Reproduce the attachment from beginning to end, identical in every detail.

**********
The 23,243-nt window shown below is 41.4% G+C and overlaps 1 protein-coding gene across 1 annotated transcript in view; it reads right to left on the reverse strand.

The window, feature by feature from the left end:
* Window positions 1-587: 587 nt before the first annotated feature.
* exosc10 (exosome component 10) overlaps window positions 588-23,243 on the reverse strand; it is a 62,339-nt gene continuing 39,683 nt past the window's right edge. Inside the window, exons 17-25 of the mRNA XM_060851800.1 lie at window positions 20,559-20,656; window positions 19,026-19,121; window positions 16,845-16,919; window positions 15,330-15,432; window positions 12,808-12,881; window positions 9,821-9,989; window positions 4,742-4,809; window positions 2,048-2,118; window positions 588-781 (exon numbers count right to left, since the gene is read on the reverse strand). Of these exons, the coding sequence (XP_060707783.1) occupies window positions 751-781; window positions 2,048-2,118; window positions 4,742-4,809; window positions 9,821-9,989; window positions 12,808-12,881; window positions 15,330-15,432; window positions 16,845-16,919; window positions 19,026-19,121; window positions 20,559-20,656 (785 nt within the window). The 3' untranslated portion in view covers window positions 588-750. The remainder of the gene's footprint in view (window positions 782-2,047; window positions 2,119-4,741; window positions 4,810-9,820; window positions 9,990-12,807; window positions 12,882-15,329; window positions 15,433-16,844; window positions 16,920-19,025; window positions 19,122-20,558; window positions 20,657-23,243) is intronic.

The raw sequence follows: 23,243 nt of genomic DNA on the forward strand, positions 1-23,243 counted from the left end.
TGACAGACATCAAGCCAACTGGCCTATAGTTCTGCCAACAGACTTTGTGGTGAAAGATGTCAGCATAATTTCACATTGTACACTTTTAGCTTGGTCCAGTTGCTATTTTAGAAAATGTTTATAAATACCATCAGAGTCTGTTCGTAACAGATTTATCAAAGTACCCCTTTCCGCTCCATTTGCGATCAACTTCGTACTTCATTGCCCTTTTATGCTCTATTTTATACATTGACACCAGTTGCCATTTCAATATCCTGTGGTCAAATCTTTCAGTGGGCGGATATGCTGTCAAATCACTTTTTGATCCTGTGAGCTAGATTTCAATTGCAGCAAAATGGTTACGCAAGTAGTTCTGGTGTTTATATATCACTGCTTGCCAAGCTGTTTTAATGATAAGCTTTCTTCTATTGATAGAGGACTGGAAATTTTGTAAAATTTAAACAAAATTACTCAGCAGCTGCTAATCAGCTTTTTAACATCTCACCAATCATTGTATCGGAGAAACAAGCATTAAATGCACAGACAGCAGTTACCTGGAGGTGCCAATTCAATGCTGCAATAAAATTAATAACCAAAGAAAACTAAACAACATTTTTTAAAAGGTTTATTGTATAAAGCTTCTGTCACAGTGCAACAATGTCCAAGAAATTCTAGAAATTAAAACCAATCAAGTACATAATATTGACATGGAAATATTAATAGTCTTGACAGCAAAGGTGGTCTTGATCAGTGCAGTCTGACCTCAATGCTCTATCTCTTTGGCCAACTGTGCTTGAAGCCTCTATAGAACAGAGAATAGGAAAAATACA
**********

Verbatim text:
The 23,243-nt window shown below is 41.4% G+C and overlaps 1 protein-coding gene across 1 annotated transcript in view; it reads right to left on the reverse strand.

The window, feature by feature from the left end:
* Window positions 1-587: 587 nt before the first annotated feature.
* exosc10 (exosome component 10) overlaps window positions 588-23,243 on the reverse strand; it is a 62,339-nt gene continuing 39,683 nt past the window's right edge. Inside the window, exons 17-25 of the mRNA XM_060851800.1 lie at window positions 20,559-20,656; window positions 19,026-19,121; window positions 16,845-16,919; window positions 15,330-15,432; window positions 12,808-12,881; window positions 9,821-9,989; window positions 4,742-4,809; window positions 2,048-2,118; window positions 588-781 (exon numbers count right to left, since the gene is read on the reverse strand). Of these exons, the coding sequence (XP_060707783.1) occupies window positions 751-781; window positions 2,048-2,118; window positions 4,742-4,809; window positions 9,821-9,989; window positions 12,808-12,881; window positions 15,330-15,432; window positions 16,845-16,919; window positions 19,026-19,121; window positions 20,559-20,656 (785 nt within the window). The 3' untranslated portion in view covers window positions 588-750. The remainder of the gene's footprint in view (window positions 782-2,047; window positions 2,119-4,741; window positions 4,810-9,820; window positions 9,990-12,807; window positions 12,882-15,329; window positions 15,433-16,844; window positions 16,920-19,025; window positions 19,122-20,558; window positions 20,657-23,243) is intronic.

The raw sequence follows: 23,243 nt of genomic DNA on the forward strand, positions 1-23,243 counted from the left end.
TGACAGACATCAAGCCAACTGGCCTATAGTTCTGCCAACAGACTTTGTGGTGAAAGATGTCAGCATAATTTCACATTGTACACTTTTAGCTTGGTCCAGTTGCTATTTTAGAAAATGTTTATAAATACCATCAGAGTCTGTTCGTAACAGATTTATCAAAGTACCCCTTTCCGCTCCATTTGCGATCAACTTCGTACTTCATTGCCCTTTTATGCTCTATTTTATACATTGACACCAGTTGCCATTTCAATATCCTGTGGTCAAATCTTTCAGTGGGCGGATATGCTGTCAAATCACTTTTTGATCCTGTGAGCTAGATTTCAATTGCAGCAAAATGGTTACGCAAGTAGTTCTGGTGTTTATATATCACTGCTTGCCAAGCTGTTTTAATGATAAGCTTTCTTCTATTGATAGAGGACTGGAAATTTTGTAAAATTTAAACAAAATTACTCAGCAGCTGCTAATCAGCTTTTTAACATCTCACCAATCATTGTATCGGAGAAACAAGCATTAAATGCACAGACAGCAGTTACCTGGAGGTGCCAATTCAATGCTGCAATAAAATTAATAACCAAAGAAAACTAAACAACATTTTTTAAAAGGTTTATTGTATAAAGCTTCTGTCACAGTGCAACAATGTCCAAGAAATTCTAGAAATTAAAACCAATCAAGTACATAATATTGACATGGAAATATTAATAGTCTTGACAGCAAAGGTGGTCTTGATCAGTGCAGTCTGACCTCAATGCTCTATCTCTTTGGCCAACTGTGCTTGAAGCCTCTATAGAACAGAGAATAGGAAAAATACA